Why and how Sweden and Finland will strengthen NATO

Why and how Sweden and Finland will strengthen NATO

Why and how Sweden and Finland will strengthen NATO
President Biden greets Swedish PM Magdalena Andersson and Finnish leader Sauli Niinisto in the US capital on May 19, 2022. (AP)
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In the aftermath of Russia’s invasion of Ukraine, Finland and Sweden this week formally applied to join NATO. This is a historic moment in European security matters.
Both Nordic countries possess robust military capabilities and decades of experience working as partners with NATO. Far from being like some other “free-riders” who have contributed little to the alliance in recent years, their entry into the organization will provide a net contribution to regional security in Northern Europe.
NATO has done more than any other organization, including the EU, to promote democracy, stability and security in the Euro-Atlantic region. In part, this has been accomplished by enticing countries that are not part of the club to become members. This is especially true of Sweden and Finland.
While they have, for historical and political reasons, remained non-aligned militarily, their partnerships with NATO are currently the closest of any nonmember states and the close relations go back decades.
There are several good reasons why Swedish and Finnish membership of NATO will strengthen the alliance.
Firstly, as previously noted, both countries possess robust militaries that will bring significant capabilities to the alliance. Finland, for example, has a formidable military that includes its 280,000-strong defense forces, 900,000 trained reservists, 1,500 pieces of artillery, and the recently announced purchase of 64 F-35 fighter aircraft.
Secondly, if Sweden and Finland join NATO it will mean having seven out of the eight Arctic countries in the organization. Their entry would better focus the alliance on the emerging challenges in the region and play a role in helping to deter malign Russian and Chinese activities there.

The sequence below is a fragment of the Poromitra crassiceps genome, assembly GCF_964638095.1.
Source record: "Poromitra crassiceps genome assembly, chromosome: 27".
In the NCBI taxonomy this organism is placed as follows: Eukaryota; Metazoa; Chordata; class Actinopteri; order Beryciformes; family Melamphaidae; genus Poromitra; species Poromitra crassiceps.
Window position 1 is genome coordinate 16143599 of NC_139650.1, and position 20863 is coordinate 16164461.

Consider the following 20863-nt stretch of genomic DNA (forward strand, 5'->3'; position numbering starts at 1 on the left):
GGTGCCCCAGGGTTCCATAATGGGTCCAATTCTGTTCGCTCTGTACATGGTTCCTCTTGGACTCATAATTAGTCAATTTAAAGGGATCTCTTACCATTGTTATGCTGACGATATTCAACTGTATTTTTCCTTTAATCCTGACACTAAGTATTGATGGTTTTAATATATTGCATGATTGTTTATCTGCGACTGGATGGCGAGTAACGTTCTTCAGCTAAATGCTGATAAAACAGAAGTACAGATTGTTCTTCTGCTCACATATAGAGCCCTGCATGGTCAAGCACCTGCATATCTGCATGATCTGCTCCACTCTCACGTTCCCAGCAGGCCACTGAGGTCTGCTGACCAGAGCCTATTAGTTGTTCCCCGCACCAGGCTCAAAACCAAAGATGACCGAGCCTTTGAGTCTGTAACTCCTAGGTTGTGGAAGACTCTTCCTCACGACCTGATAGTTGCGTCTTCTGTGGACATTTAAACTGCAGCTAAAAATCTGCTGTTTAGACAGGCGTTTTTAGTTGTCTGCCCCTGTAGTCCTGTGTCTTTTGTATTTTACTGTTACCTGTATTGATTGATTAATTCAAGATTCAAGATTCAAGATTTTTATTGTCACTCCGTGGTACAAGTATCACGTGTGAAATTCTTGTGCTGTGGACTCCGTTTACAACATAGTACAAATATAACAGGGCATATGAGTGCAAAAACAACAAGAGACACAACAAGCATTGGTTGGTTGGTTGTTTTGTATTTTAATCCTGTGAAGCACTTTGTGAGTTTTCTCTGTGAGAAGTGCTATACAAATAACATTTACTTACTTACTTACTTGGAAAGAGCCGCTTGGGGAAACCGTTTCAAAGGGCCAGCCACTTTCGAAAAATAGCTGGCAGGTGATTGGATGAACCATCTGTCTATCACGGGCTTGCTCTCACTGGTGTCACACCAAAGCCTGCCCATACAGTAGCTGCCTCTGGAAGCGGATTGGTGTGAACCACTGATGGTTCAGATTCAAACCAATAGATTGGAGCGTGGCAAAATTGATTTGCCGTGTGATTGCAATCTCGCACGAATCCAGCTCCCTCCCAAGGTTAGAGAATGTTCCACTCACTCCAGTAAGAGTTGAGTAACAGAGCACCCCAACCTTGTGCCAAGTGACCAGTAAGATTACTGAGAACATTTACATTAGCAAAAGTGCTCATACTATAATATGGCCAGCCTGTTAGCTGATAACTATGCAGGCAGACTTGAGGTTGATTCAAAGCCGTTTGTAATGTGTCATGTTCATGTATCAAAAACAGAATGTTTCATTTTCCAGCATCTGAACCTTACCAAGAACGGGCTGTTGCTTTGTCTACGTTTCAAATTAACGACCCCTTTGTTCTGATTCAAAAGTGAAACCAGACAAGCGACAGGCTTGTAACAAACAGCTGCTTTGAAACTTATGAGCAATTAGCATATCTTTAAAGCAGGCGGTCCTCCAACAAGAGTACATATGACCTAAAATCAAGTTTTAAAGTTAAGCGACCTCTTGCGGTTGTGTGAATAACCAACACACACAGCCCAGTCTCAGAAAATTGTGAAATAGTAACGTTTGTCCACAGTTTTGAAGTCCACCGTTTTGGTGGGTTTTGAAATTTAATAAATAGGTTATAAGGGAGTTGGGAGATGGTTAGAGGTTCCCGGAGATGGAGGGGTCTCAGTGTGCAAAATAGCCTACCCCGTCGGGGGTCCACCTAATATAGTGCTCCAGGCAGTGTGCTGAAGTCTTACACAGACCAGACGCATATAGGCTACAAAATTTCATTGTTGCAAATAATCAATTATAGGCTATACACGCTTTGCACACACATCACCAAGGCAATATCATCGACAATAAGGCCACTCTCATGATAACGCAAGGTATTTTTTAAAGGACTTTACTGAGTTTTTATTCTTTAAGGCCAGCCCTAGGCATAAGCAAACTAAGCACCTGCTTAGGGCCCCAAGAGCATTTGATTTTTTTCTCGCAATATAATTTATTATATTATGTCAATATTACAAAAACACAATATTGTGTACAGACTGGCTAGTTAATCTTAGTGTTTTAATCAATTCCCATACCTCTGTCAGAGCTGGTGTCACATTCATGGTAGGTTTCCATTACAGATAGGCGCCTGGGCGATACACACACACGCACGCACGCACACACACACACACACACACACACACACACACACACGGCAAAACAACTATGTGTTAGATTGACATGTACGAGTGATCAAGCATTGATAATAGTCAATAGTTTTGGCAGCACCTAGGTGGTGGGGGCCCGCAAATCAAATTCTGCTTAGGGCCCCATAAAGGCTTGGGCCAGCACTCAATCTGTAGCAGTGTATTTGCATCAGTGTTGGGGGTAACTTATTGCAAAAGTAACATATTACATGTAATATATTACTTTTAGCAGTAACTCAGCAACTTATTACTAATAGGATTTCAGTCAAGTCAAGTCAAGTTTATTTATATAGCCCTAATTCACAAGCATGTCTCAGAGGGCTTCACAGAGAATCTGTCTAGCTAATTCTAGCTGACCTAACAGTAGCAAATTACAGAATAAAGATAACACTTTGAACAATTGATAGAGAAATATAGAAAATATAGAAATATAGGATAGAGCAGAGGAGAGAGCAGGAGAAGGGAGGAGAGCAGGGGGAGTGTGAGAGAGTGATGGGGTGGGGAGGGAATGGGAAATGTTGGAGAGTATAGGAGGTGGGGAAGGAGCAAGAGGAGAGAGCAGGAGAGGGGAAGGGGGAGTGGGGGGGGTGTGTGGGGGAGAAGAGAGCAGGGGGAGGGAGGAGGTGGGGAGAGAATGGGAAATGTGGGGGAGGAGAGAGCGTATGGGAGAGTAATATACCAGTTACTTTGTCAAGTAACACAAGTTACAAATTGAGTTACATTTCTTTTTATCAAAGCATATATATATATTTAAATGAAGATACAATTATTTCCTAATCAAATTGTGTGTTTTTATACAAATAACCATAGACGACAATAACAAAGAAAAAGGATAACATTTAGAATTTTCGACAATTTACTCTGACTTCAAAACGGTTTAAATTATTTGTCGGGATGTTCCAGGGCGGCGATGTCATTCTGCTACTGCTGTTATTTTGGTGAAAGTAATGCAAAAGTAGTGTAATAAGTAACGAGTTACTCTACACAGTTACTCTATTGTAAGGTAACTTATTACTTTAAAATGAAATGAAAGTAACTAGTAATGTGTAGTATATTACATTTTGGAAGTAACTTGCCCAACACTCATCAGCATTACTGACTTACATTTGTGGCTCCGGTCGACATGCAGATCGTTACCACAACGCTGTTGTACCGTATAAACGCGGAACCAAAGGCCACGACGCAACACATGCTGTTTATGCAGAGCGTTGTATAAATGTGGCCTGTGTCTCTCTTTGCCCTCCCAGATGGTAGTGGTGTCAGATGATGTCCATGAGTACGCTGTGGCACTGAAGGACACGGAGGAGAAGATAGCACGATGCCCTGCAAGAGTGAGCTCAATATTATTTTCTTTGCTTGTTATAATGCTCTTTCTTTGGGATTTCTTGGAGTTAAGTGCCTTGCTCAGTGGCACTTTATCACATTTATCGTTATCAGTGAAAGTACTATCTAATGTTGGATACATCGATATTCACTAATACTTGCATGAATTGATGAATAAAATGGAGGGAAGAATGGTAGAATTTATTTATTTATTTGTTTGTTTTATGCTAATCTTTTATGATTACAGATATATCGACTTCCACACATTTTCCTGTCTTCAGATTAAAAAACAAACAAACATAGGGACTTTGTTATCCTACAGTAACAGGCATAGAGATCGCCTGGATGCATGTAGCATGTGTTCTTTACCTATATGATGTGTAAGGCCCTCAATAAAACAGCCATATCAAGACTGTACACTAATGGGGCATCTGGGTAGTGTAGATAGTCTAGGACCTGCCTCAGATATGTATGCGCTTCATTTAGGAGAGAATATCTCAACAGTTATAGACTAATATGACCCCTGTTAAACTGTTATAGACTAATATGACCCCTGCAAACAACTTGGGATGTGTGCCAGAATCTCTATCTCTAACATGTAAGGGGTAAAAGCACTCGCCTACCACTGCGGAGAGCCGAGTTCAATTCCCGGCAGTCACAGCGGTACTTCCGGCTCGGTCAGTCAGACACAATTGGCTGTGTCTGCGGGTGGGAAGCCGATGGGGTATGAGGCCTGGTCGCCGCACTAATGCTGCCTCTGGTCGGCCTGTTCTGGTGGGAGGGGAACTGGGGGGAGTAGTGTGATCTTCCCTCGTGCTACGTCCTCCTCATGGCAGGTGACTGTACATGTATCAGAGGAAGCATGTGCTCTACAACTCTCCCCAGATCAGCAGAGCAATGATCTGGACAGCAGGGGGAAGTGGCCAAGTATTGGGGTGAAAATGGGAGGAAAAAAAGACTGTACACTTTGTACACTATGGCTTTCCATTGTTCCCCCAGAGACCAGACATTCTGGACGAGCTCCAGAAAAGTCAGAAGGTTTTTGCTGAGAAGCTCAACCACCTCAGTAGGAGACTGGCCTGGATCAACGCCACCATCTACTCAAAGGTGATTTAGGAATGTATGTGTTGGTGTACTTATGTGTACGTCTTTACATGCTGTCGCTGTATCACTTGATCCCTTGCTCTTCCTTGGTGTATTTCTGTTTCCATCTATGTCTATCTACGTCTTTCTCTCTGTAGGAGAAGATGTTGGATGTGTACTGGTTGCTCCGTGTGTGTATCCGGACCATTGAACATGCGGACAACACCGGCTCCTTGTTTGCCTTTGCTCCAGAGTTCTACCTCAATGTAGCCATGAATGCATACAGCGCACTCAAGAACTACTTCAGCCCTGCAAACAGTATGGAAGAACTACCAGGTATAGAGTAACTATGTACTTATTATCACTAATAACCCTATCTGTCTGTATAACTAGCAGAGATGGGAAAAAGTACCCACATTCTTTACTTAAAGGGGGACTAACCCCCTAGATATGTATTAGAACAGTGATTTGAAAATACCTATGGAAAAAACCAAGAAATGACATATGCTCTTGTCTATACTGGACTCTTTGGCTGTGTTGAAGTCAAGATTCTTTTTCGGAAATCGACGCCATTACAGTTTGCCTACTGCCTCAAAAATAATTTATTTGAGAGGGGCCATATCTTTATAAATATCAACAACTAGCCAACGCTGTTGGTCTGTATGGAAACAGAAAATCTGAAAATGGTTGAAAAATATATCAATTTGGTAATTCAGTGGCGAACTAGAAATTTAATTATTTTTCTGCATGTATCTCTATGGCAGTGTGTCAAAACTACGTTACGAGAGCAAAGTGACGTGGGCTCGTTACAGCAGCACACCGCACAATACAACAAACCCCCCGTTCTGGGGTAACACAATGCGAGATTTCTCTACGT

To date, NATO has failed to develop an Arctic strategy. From a practical point of view, the alliance would have no choice but to develop and implement a policy in the region if and when Sweden and Finland become members.
Thirdly, the two countries have demonstrated the political will to deploy forces abroad. They both took part in NATO’s missions in Afghanistan, including the use of special forces. In 2011, Sweden contributed to NATO’s Operation Unified Protector in Libya, alongside Arab states such as the UAE, Jordan and Qatar. In addition, both nations continue to contribute troops to NATO’s Kosovo Force and have participated in numerous European-led missions in sub-Saharan Africa.

If Sweden and Finland become members, NATO will need to update its plans for the Baltic region.

Luke Coffey

Finally, they are clear minded about the threat posed by China. Sweden, for example, is reported to have been a particular target of Chinese cyber activity after it banned Chinese telecommunications companies Huawei and ZTE from its 5G networks in 2020.
Now that Sweden and Finland have formally applied to join NATO, there is a lot of work to be done. All 30 existing members must approve their entry and there needs to be a speedy authorization process. Of all those members, only Turkey has suggested it might not quickly ratify the applications because of legitimate concerns about the Kurdistan Workers’ Party, or PKK, officials who reside in Sweden. However, it is likely that an accommodation on this issue will be agreed between Ankara and Stockholm.
To demonstrate American leadership, and send a strong message to the transatlantic community, the US should swiftly pass the legislation required for Sweden and Finland to join NATO.
The period of time between applying to become a member and actually gaining the security guarantee that comes with that membership could be a dangerous one if not handled properly. It is therefore vital that Sweden and Finland’s defenses are bolstered during the application process.
On this issue, European nations are stepping up to the plate. To date, Denmark, France, Iceland, the Netherlands, Norway, Poland and the UK have extended security guarantees to Finland and Sweden while they wait for NATO membership to be granted.
The alliance will also need to update and modernize its contingency plans in the Baltic region. The last time NATO did this was in the aftermath of the 2014 Russian invasion of Ukraine. If Sweden and Finland become members, and given the changes to the security dynamics in the region due to Russia’s current invasion of Ukraine, NATO will need to update its plans for the Baltic region.
The alliance should ensure that its open-door policy is explicitly clear to countries that meet the criteria to join. Swedish and Finnish membership would serve as proof to other aspirant countries that the door truly is always open to new members.
The accession of Finland and Sweden into NATO is an important decision that will bolster transatlantic security by adding to the alliance two members with the political will to contribute and the capabilities to back up that will. Additionally, it will better secure the Baltic region and the Arctic and make future conflict there less likely by enhancing deterrence.
For the sake of European security, therefore, let us hope that Sweden and Finland join NATO sooner rather than later.

Luke Coffey is the director of the Douglas and Sarah Allison Center for Foreign Policy at the Heritage Foundation. Twitter: @LukeDCoffey

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